Sometimes, you need to take a break from your book. Maybe life got crazy and you simply didn’t have time to write. (It happens—don’t beat yourself up if you’ve needed to shift gears away from your book.) Or, maybe you just didn’t feel like writing for a while. Sometimes we get burnt out or overwhelmed or we just need a break from things. Again, it happens. But, if you want to become an author, you have to finish your book. You have to start writing again.
So, how do you start writing again after a break? How do you get back into the swing of writing so you can finally finish your manuscript? The process isn’t always easy, but it’s always worth it. In this episode, I’ll walk you through the steps that I think you should take to get back to your book manuscript. These steps will help you get reacquainted with your manuscript and get back into the rhythm of writing so you can finish your book and become an author.
It’s so common to take a break from your book manuscript. Yes, you’ll hear stories about authors who were so passionate and excited about their books and write them in a matter of weeks. (That’s how it was for my first book.) But, it’s okay if that’s not you. It’s okay if you need to step back and take care of other things in your life, or if you just need some space from your writing.
My second book, Blogger to Author, took me well over a year to finish, thanks to a 10 month hiatus from writing. It was a perfect storm of events: my husband and I found out we were pregnant with our first child, then he got a job interview for a position he’d applied for several months prior. He went on the interview and landed the job, which meant we had to move 700 miles away. Best of all, we had to move ASAP if my hubby wanted to be eligible to take vacation days by the time our daughter was due to be born.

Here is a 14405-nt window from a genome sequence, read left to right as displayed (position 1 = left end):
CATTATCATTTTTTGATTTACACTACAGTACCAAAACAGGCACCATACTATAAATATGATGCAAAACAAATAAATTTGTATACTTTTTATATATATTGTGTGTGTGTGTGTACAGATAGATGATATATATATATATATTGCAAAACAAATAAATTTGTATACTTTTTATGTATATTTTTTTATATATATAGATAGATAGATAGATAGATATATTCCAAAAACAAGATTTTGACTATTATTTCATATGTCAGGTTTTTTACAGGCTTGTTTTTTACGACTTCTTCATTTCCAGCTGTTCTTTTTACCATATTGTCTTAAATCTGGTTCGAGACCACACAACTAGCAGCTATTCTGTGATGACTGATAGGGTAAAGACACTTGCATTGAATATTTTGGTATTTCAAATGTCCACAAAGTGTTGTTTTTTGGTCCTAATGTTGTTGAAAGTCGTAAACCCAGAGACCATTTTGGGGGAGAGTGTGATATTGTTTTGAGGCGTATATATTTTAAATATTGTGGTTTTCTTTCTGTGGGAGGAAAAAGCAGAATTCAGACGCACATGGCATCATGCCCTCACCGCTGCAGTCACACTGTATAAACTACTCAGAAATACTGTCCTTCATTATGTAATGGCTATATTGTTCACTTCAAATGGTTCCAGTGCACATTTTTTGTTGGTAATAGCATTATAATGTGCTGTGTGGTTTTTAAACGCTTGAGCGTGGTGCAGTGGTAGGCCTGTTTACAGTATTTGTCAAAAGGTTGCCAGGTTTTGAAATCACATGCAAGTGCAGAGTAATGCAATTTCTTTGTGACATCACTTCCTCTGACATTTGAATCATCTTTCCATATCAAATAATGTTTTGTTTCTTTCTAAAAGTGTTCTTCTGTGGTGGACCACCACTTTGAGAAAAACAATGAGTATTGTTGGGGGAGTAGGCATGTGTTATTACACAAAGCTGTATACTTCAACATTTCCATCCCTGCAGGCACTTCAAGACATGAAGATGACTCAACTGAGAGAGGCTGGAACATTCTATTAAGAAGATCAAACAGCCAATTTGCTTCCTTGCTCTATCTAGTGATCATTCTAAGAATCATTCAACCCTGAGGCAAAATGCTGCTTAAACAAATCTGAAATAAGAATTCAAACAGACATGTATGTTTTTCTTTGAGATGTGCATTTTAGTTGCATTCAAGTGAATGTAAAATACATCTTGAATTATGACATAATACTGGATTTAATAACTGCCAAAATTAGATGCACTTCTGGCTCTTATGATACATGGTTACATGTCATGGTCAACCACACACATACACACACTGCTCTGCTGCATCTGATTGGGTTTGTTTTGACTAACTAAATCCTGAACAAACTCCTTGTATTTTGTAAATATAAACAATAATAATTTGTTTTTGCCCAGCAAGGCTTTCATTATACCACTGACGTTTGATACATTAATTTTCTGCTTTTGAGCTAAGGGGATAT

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The move took over my life. Between keeping up with tasks for my work-at-home job as a copy writer and editor for an online digital marketing agency and the move, my book became a lower and lower priority. We had a lot to do to prep for the move, find a house in our new hometown, and unpack…and we were trying to get ready for our daughter’s arrival, too. Life happened, and I didn’t have time or the mental bandwidth to write.
My daughter was born about three months after our move, and soon raising a newborn was taking all of my time. I was trying to keep myself sane and get enough sleep, and, after a few weeks, I was trying to keep up with work tasks, too. I just didn’t have it in me to try to take on other projects like writing a book. I would have gone crazy. Sometimes there are just seasons in your life when it’s not time to write—it’s time to focus on what you and your loved ones need to survive. And that’s okay.
But, I did eventually finish and publish the book. When my daughter was about five or six months old, I started writing again. I woke up early in the morning to write. I made one or two-hour excursions to a coffee shop on the weekends to type away as hard as I could. It wasn’t easy, but I finished the book. Why? Because I knew my book was important. Even though I had to shelve the project for a while, I knew that my audience needed my book. They needed that low-cost guide that would teach them everything they needed to know about self-publishing a book. And, my business needed that book, too.
What’s my point here? My point is that you shouldn’t feel bad about yourself if you need to take a break. But, you should also know when it’s time to come back to your book. You should know that you need to come back to your book because your readers need you to finish it! There comes a point where your book really does have to become a priority again, and you have to start writing again…but how do you do it?